There is simultaneously much more that the TNA can and should learn from the political experience of the 'pan-Tamil Dravidian parties' in the south Indian State of Tamil Nadu. Political party leaders in Tamil Nadu have since come up with various formulations, post-poll in Sri Lanka's North, which is based mostly on their political convenience and constituencies nearer home than on the realities across the Palk Strait.

Significantly, Tamil Nadu Chief Minister Jayalalithaa seems to have delayed her observations on the TNA victory. However, her Government chose to time the release of the Chief Minister's earlier letter to Prime Minister Manmohan Singh on the 'fishers issue' involving the Tamil tradesmen from the two countries, the very day the NPC polls were out in Sri Lanka.

TNA's Wigneswaran, who had rightly criticised the Tamil Nadu polity not to fish in the troubled waters of 'ethnic politics' in Sri Lanka, and his party can and should learn however from the political past of the Dravidia Munnetra Kazhagam (DMK), the forerunner of the current crop of pan-Tamil parties in India. Having been part of the Dravidar Kazhagam (DK) parent at the time of Indian Independence, the DMK's founders of 1949 had opposed freedom for the country, and wanted what's now christened as Tamil Nadu to be allowed to go separate.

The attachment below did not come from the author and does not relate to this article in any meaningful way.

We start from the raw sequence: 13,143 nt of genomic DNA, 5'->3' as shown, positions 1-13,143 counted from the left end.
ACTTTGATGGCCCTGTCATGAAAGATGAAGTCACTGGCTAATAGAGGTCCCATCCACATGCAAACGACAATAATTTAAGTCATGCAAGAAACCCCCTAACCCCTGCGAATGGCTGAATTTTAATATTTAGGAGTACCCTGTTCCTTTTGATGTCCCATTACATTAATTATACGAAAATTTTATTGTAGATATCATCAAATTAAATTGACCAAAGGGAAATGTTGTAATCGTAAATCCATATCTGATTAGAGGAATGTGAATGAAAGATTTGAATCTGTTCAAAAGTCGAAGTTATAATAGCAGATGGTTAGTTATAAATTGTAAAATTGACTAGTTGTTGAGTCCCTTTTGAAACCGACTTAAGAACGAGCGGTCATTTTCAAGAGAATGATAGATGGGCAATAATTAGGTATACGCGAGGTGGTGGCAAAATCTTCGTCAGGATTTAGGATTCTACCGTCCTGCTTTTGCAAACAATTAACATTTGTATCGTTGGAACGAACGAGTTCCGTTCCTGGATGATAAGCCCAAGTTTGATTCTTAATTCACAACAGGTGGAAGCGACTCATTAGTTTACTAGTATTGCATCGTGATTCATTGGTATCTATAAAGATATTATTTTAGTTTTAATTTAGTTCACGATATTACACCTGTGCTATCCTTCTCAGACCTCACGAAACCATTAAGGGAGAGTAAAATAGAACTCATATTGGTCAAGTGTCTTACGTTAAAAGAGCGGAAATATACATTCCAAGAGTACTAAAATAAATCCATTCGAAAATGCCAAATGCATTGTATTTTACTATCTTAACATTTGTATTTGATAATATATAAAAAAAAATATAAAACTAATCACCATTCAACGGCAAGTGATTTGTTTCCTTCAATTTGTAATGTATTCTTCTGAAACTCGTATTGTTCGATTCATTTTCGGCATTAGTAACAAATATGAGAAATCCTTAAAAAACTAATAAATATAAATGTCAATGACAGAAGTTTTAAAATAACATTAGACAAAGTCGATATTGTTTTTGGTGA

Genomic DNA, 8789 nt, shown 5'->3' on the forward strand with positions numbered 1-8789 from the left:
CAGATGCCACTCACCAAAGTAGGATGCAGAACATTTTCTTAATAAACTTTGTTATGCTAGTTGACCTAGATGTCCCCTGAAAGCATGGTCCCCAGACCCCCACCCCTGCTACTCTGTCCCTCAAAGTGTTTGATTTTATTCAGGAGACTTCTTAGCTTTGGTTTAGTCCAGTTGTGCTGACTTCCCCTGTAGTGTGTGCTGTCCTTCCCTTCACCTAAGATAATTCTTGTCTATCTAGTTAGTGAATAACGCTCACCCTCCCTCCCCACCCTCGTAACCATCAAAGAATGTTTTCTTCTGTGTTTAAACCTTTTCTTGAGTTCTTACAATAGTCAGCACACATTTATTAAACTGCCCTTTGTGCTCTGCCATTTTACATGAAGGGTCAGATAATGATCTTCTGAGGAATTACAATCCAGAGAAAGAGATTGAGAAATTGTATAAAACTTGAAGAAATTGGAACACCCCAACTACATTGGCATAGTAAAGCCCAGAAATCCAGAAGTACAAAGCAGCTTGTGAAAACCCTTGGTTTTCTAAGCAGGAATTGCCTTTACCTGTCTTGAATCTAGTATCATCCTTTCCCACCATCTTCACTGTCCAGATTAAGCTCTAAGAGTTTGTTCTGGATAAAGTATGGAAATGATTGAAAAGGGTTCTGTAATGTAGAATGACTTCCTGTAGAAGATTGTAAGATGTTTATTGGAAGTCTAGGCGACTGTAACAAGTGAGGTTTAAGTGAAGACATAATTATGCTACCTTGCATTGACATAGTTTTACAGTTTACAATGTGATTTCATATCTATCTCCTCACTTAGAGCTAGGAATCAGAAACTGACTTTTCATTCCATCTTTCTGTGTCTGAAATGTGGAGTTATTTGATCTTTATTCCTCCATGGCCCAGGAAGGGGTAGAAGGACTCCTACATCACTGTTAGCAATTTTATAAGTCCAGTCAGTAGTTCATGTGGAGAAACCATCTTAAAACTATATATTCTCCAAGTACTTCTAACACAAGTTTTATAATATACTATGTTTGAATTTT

However, election victory after a delayed entry to the State Assembly in 1957, and later as a registered party in 1962, enthused the DMK into greater mainstreaming, quick and fast. The party gave up the 'separatist agenda' in the midst of the 'Chinese aggression' in 1962, and reaped electoral benefits in full measure only five years later in 1967.

Over the past nearly 50 years, the DMK or the breakaway AIADMK alone has enjoyed political power in the State, owing not to their pan-Tamil political rhetoric but to the attainment of socio-economic aspirations of their people, who identified the same with the political party concerned.

In contrast, many an insurgent group in India's North-Eastern States had to bow out of elected office after peace pacts with the Government, when confronted with the tough-task of political administration, aimed at meeting the socio-economic aspirations of their people(s). There are thus lessons from India that the TNA needs to learn. What thus matters is not just the 'Indian model' of power-solution or more, but also a full understanding of the 'Indian experience', if the TNA has to make the grade.

(The writer is a Senior Fellow at Observer Research Foundation, Chennai Chapter)
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N. Sathiya Moorthy

N. Sathiya Moorthy

N. Sathiya Moorthy is a policy analyst and commentator based in Chennai.